Interview with Mr. Xie Peiqi, Yin style Baguazhang expert from Beijing

by Jarek Szymanski

Photos - Jarek Szymanski and courtesy of Mr.Xie (1); J.Szymanski 1999

Mr.Xie Peiqi (left) with his student and grand-disciple, He Jinbao

Mr.Xie Peiqi was born in 1923 in Beijing. He first learnt Tan Tui at the age of 6. When 13, he started his Bagua studies under Men Baozhen (1870-1957), one of Yin Fu's disciples. Mr.Xie followed his teacher for more than 20 years and inherited not only martial art system, but became proficient at traditional Chinese medicine. He is famous not only for fighting skills, but also for massage (Tuina) and herbal prescriptions. Mr.Xie lives and teaches in Beijing, but is often invited to give seminars abroad.

In the last days of September I went to Beijing in business with the intention of meeting some famous people in martial arts circles there. However, since Beijing was getting ready for big celebration of 50th anniversary of the proclamation People's Republic of China, once I had two days off, they closed half of the city for one day because of the rehearsal and it was impossible to travel across Beijing. Hence, out of many planned meetings, I only saw Mr.Xie Peiqi. This visit, although very short, was quite interesting, and I would like to share what Mr.Xie told me:


Mr.Xie Peiqi: We should not talk about branches in Baguazhang, there is only one style and the variations we know come from a different level of attainment of its practitioners. Yin Fu spent more than twenty years with Dong Haichuan and learnt his complete system. Chen Tinghua spent only two years with Dong, while Liang Zhenpu less than one. It is obvious that what they practice is different from Yin Fu's Bagua. It is like attending a school - some are on the primary school level, some are university graduates.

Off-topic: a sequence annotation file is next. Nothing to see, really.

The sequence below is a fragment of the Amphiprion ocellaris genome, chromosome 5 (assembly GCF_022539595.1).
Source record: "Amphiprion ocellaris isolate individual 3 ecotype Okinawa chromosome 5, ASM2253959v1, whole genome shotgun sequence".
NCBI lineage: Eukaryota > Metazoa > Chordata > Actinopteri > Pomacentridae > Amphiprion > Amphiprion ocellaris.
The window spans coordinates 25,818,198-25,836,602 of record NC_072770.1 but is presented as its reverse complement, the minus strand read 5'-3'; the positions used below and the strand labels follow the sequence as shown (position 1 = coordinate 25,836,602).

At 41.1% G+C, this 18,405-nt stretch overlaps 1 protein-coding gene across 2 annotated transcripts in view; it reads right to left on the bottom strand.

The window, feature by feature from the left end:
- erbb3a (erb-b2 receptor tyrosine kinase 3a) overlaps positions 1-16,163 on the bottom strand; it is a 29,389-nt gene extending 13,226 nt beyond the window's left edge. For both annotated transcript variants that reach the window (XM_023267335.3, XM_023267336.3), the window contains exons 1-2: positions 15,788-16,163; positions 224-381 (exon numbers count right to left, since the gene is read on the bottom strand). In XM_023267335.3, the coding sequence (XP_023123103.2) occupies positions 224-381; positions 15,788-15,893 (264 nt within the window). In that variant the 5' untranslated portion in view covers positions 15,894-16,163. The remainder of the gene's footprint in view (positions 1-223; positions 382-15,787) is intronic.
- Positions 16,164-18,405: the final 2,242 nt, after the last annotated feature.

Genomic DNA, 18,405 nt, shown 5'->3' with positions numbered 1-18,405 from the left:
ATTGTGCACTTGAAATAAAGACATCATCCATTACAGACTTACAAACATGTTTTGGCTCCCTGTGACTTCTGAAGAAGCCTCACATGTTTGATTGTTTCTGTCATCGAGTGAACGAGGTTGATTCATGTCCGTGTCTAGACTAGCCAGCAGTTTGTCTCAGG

Yin Fu was Dong's best disciple - his skill was best among all Dong's students. Ma Weiqi was next, and Wei Jixiang (from Gansu Province) was third.


The best one was "Wan Tong" Li. Not much is known about him, only that his work was stringing pearls together. The second was Ma Gui (Yin's oldest disciple), then successively Men Baozhen (Mr.Xie's teacher), "Ciqi" Yang ("Porcelain" Yang, Yang Junfeng), Ju Qingyuan, Gong Baotian and Rong Shi of Manchu nationality.


Chinese say that medicine and martial arts come from the same root (Yi Wu Tong Yuan). Although I learnt Baguazhang and some medicine from my master Men Baozhen, most of my knowledge in medicine comes from Wen Peiting, who was Yin Fu's kungfu brother and imperial doctor (Yu Yi). I learnt mainly Tuina (Chinese traditional massage) and some Zhenggu (Bone setting). My kungfu brother, Liu Shoushan, professor at the College of Traditional Chinese Medicine in Beijing, learnt mainly Zhenggu.

Xie Peiqi demonstrating one of sitting meditation postures


Internal styles develop Qi first and Li (physical strength) later, while external ones start with Li and only then practice Qi. Internal styles reach the goal of full development of Jing (Vitality), Qi and Shen (Spirit) faster then external styles. In internal styles each movement can by broken into parts and analyzed from the applications point of view, which is not possible in external styles. External styles include some movements practiced only for performance.


I did not learn any skill of this kind (like Tieshazhang - Iron Sand Palm, Qinggong - Light Skill, etc.). When Dong Haichuan was returning home from his stay in the South, he passed the method of Qinggong to his students in Jiangsu and Henan Provinces, but I do not know if anybody practices it now.


My Bagua system includes this exercises as one of health preserving methods. (at this moment Mr.Xie started to strike his body vigorously with open palms)